Thursday, May 5, 2016
Wednesday, May 4, 2016
Photo of rare white-haired Suttonese mushroom hunter.
Circa 2014 A.D.
Hand painted pebble by native Suttonese artist
gifted to Indian explorer.
A sentimental longing or wistful affection for the past, typically for a period or place with happy personal associations.
Something done or presented in order to evoke feelings of nostalgia.
Tuesday, April 26, 2016
A while back, I retreated from life into a lovely farm somewhere in a village outside Benglur. Directions to the farm went something like this, "At the mango tree, take a right turn, then where the cows are sleeping, take a left turn..."
The setting is all very idyllic,
The setting is all very idyllic,
until you come to the Anthill!
And you see hair growing out of it -
So you cautiously move a bit closer to examine this hair
And the hair starts moving!
And you just...just...slowly back away...
Tuesday, April 19, 2016
I was very pleased when the Art Director at Verve magazine invited me to illustrate a story by Chitra Banerjee Divakaruni. I had wanted to illustrate for Verve ever since I saw their beautiful magazine years ago when I returned from Australia. Then, during pre-internet era, when I contacted them with samples of my work, they sent me an article to illustrate almost immediately. However, because of the logistics of couriering actual work across during those pre-digital times, it was an exercise in futility and nothing came of it. Therefore I was pleasantly surprised when I received a mail inviting me to illustrate for them this time.
I haven’t received my copy yet, but a walk along Indiranagar with a friend and a bid to escape the heat by plunging into air conditioned Crossword assisted me in getting my hands on a copy and photographing it.Do check out the April 2016 issue of Verve. But you can also read the story here >>
The story is a beautiful one about young lovers, a red sari and stars in the night sky on the terrace. It was a pleasure to do and it is one of my favorite assignments to date. The focus of the illustration is on his hands cradling her and her sari enveloping them. The resulting shapes remind me almost of a foetus within a womb, safe, loved and secure.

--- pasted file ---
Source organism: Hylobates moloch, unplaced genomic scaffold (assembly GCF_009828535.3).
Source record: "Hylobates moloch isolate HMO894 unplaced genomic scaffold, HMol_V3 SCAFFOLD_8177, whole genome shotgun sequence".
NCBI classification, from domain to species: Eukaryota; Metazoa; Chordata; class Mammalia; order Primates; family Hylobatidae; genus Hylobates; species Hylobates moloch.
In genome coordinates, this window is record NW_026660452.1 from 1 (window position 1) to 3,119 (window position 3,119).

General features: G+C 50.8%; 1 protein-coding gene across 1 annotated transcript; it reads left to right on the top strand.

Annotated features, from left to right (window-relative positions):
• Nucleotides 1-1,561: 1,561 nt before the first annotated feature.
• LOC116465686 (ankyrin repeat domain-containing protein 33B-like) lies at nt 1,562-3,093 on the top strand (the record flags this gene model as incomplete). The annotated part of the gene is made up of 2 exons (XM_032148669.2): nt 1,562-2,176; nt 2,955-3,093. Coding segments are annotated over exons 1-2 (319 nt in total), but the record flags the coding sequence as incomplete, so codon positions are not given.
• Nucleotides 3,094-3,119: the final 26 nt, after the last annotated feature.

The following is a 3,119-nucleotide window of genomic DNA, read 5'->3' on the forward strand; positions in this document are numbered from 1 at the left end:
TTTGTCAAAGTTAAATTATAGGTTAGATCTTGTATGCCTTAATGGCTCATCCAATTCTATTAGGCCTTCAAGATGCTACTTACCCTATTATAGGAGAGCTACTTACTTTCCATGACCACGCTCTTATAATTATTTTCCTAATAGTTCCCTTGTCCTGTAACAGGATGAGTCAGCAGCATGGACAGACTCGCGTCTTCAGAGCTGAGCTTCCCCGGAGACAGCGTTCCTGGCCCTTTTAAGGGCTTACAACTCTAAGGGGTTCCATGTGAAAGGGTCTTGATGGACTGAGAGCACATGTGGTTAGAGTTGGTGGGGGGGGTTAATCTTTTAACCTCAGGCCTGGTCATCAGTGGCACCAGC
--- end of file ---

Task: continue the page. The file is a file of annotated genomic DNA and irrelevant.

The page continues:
For those of you interested in such matters, this illustration was done on Canson Colorline paper with the rich pigments of Daler Rowney pastel. I love the grainy texture and the rich but muted, sophisticated colors that resulted. This has been one of those rare moments when there is a sense of satisfaction with what has presented itself to me at my desk.
Sunday, April 17, 2016
This time's comic for The Big Picture at Livemint.
You can read the entire story by clicking here >>>
I enjoyed drawing the illustrations for this story. When I requested him for one, it was almost immediately written and sent to me by my long time virtual friend Slogan Murugan of Mumbai Paused fame. Not only that, it had my favourite subject - fish (or rather lack of fish, which is why I got to draw only one fish), but still, drawing the sea, boats, troubled wives...all was good to do.These illustrations have been done with pastel and graphite on absolutely lovely pre-cut C a grain Canson paper.
Here are some of the illustrations -
Monday, April 11, 2016
When I was working on an illustration this afternoon,I ended up drawing a child with a strange expression. Whichever way I turned, the child's intense gaze followed me. The juxtaposition of cut out images on my table looked very interesting beside the child's face. I decided to take some photographs and put them up on my blog.This would probably work well for a macabre children's story. The lethal pair of scissors and the child's expression open up a lot of possibilities.
Wednesday, March 30, 2016
Because I had read about Oak trees in books from my childhood, written by English authors, I had often wondered about The Mighty Oak and wished I could see one in real. Once, an acquaintance gave me an acorn for my seedpod collection where it remained one of my most prized possessions for a long time (yes, an acorn). So it was with awe and delight that I set my eyes on my first Oak ever somewhere at Westmount. The cold autumn air had freeze dried the leaves of this tree so that they'd slowly lost their color and yet retained their shape in this magnificent creation.
And the leaves! One has to admire them and press them and draw them -
Needless to say, I now have a hell of a lot of Canadian acorns in my collection :)